Dharmapureeswarar, Pazhayarai, Thanjavur


Basic information about the temple

Moolavar:DharmapureeswararAmbal / Thayar:Vimalanayaki
Deity:SivaHistorical name:Pazhaiyarai Vada Thali
Vriksham:NelliTeertham:
Agamam:

Age (years):

Timing:7 to 12 & 4 to 8Parikaram:

Temple group:Paadal Petra Sthalam (Kaveri Then Karai)
Sung by:

Appar

Temple set:

Pazhayarai Vadathali

Navagraham:

Nakshatram:

City / town:PazhayaraiDistrict:Thanjavur
Maps from (click): Current location Kumbakonam (6 km)Thanjavur (36 km)

Tiruvarur (42 km)Mayiladuthurai (44 km)

Location

Sthala puranam and temple information

South of Patteeswaram runs the TR Patnam (Tirumalai Rajan Pattinam) river and Mudikondan river (which joins the TR Patnam river near Mudikondan, a little further east). The Mudikondan river used to be called Pazhaiyaru, and the town took the name Pazhaiyarai after it. Two of the temples located north of the Mudikondan river are the Someswarar temple at Pazhaiyarai (which is south of the TR Patnam river), and the Dharmapureeswarar temple (north of the TR Patnam river).

Appar’s pathigam refers to both of the above temples, and so both are called Vadathali (with reference to the Pazhaiyar / Mudikondan river). This is the cause of much confusion. However, this temple is generally regarded as the Vadathali temple proper, while the Someswarar temple is called Keezh Thali. What’s even more confusing is that this temple is locally called the Muzhaiyur temple, though there is a separate Parasunathar temple at Muzhayur nearby, which is a Tevaram Vaippu Sthalam. If that wasn’t enough, this temple is also locally referred to as Vallalar Koil!

According to the sthala puranam here, this temple had been hidden by Jains, who had covered the temple with mud, effectively burying it. Appar came looking for this temple but was informed by the locals of what the Jains had done. Upset at the events, Appar undertook fasting until the temple was unearthed. It is said that Siva appeared in the dreams of Manimudi Chola, the then Chola feudatory of the Pallavas, and ordered him to unearth the temple. The king did so, and the temple was then duly consecrated for proper worship.

When the Cholas were feudatories of the Pallavas, they lived in Pazhaiyarai. Later, it became one of the Chola capital cities. The nearby village of Cholan Maligai, which is just a collection of private houses and farmlands today, is believed to be where the Cholas’ palace existed (and hence, Cholan Maligai). In Chola times, Muzhayur, Patteeswaram, Sakti Mutram and Cholan Maligai were the four places where armies were stationed.

This town has had various names. In the 7th century, it was called Pazhaiyarai due to the Pazhaiyar river flowing nearby. In the 8th century, it was called Nandipuram (refer the story of Nandipura Vinnagaram / Nathan Koil Divya Desam temple, which is located nearby). In the 9th century, it was called Mudikonda Cholapuram, since by this time the Pazhaiyar river had come to be called the Mudikondan river. Then in the 12th century, it came to be called Rajapuram, after Rajaraja Chola II who grew up here under the care of Kundavai, the elder sister of Rajaraja Chola I.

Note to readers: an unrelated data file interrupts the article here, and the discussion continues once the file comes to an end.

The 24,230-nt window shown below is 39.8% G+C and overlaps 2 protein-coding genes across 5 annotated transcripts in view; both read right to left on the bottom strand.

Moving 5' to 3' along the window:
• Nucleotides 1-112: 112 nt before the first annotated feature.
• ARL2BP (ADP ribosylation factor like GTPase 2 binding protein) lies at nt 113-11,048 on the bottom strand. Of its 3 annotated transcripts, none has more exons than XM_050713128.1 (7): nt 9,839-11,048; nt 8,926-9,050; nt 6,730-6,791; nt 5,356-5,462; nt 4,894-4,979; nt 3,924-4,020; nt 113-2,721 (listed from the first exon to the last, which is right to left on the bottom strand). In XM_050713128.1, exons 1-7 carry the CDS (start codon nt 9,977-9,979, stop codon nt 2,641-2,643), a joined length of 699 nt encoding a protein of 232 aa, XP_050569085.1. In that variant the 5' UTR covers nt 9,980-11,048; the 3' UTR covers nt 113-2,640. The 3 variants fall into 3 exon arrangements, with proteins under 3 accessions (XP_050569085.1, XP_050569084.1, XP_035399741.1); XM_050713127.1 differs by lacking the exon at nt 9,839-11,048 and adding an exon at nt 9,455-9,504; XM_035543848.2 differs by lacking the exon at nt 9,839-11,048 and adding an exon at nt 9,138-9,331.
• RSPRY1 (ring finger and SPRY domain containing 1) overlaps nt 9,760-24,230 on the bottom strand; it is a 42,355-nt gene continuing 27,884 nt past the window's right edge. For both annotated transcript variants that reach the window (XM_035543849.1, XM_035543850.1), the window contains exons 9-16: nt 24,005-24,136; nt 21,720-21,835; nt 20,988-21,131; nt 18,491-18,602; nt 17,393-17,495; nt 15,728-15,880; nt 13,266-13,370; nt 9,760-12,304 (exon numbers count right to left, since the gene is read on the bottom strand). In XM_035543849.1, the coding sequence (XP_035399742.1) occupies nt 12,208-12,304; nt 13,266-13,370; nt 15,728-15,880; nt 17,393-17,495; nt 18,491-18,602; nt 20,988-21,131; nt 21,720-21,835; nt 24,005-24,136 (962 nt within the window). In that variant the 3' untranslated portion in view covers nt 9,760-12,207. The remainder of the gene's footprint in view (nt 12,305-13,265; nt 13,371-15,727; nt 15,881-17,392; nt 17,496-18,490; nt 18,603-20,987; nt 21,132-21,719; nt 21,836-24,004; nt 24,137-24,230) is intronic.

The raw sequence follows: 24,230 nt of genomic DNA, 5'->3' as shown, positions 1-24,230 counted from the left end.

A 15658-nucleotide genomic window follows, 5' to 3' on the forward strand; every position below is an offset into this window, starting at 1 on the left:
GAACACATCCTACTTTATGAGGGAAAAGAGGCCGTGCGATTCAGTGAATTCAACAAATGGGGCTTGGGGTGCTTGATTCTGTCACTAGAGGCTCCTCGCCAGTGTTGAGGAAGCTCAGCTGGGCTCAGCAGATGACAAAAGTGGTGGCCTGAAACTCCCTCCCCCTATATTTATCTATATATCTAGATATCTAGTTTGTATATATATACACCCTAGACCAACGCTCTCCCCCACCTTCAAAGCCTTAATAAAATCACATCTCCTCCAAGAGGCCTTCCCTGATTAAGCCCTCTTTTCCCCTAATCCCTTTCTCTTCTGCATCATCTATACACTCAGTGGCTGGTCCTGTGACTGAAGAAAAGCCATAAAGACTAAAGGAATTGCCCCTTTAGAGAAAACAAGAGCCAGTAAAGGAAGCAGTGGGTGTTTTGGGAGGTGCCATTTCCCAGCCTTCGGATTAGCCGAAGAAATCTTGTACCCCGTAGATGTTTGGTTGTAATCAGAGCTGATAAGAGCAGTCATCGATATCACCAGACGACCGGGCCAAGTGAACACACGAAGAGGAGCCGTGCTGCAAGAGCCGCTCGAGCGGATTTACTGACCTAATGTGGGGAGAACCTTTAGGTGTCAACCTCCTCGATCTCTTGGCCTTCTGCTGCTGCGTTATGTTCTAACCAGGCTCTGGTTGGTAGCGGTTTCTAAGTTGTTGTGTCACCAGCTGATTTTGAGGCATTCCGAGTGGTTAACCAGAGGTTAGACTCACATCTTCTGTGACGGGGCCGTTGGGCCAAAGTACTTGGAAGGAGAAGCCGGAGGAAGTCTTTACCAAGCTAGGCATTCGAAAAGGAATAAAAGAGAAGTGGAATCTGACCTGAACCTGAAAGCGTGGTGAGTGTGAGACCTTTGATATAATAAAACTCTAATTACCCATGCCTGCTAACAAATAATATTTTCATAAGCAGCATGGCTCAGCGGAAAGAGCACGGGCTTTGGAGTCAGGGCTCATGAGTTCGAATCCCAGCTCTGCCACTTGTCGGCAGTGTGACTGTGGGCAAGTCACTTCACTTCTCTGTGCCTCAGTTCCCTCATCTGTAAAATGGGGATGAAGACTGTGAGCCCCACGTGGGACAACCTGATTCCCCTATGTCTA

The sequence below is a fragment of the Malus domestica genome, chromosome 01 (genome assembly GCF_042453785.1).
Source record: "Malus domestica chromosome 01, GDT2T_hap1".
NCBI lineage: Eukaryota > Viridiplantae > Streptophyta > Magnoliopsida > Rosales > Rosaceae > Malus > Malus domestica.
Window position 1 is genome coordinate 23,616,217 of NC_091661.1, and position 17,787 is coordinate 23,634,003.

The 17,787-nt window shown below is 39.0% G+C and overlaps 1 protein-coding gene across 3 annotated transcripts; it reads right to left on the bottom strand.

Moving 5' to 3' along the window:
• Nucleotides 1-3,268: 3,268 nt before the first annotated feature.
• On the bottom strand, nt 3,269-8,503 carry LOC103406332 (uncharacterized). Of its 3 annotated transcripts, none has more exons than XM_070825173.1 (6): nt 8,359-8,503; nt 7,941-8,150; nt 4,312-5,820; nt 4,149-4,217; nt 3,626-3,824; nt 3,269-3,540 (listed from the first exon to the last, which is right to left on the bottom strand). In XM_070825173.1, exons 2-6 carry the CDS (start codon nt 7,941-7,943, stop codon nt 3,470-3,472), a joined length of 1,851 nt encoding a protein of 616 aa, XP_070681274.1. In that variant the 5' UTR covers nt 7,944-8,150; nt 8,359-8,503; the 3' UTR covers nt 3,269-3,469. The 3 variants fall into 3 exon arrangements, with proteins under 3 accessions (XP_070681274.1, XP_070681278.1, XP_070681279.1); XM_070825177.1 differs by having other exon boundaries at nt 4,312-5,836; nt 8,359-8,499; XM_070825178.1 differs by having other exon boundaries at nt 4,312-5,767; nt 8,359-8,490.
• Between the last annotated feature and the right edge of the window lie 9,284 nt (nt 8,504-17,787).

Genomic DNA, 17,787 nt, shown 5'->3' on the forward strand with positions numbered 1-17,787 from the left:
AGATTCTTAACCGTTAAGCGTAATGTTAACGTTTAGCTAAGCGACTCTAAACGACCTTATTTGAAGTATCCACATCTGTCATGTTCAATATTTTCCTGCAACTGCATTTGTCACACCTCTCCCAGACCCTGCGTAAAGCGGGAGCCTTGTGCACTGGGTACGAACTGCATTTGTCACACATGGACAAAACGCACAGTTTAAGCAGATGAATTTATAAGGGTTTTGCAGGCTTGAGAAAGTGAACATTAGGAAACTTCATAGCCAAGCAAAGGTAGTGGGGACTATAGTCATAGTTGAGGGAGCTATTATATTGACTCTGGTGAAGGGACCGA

Kamadhenu, the celestial cow, had four daughters. One of them – Vimali – worshipped Siva here, and so Amman here is named Vimala Nayaki.

Pazhaiyarai is the avatara sthalam of two of the 63 Nayanmars in Saivism – Mangayarkarasi (one of only 2 women amongst the Nayanmars, and the one who became the queen of Koon Pandian / Kubja Pandian / later, Sundara Pandian of Madurai, who also became a Nayanmar later), and Amaraneethi Nayanar.

Mangayarkarasi is believed to have been the daughter of Manimudi Chola, the king who unearthed this temple at Appar’s request. Her murti is in the inner prakaram of this temple, facing south. She attained mukti in Madurai, and Guru Puja for her is observed on the day of Rohini nakshatram in the Tamil month of Chithirai (April-May). Manimudi Chola is also the king who attempted to straighten the Lingam at Tirupanandal, but was unsuccessful, until Kunkiliya Kalaya Nayanar came along.

Amaraneethi Nayanar, whose Guru Puja is observed on the day of Pooram nakshatram in the Tamil month of Aani (June-July), was also born in Pazhaiyarai, and attained mukti at nearby Nallur. A bas relief of the Nayanar and his wife is carved on the wall next to the steps as one walks up to the main temple.

Arunagirinathar has sung about Murugan at this temple, in his Tiruppugazh.

This is clearly a maadakoil, one of the 78 such elevated temples said to have been built by Kochchenga Chola. The main maha mandapam, ardha mandapam and garbhagriham are at an elevated level. The present-day structural temple is from the later medieval Chola period, from the 10th century. The entire temple is faces west.

The moolavar Lingam is hexa-decagonal, ie, 16-sided, which is absolutely unique in the Chola region. Amman has a separate south-facing shrine in the maha-mandapam. In addition to the sculptures of Mangayarkarasi Nayanar and Amaraneethi Nayanar as stated above, the usual koshtam deities – Vinayakar, Dakshinamurti, Lingodhbhavar, Brahma and Durga are present. There is also a murti of Rishabhantikar (Rishabharoodar). In the prakaram, there are sub-shrines for Vinayakar and Murugan, and to the right of the main entrance is a shed with several Lingam murtis. There are also several other fascinating sculptures, which clearly attest to the Chola expertise in temple building and craftsmanship.

Inscriptions in the temple include one from the time of the Vijayanagara dynasty in the 15th century, which refers to the renovation of the steps leading up to the main shrines. These were the contribution of one Poruvanur Vanatharayan Narasinga Devan, and are referred to as his gift to the temple.

Other Information for your visit

Contact

Phone: 98945 69543; 99948 47404

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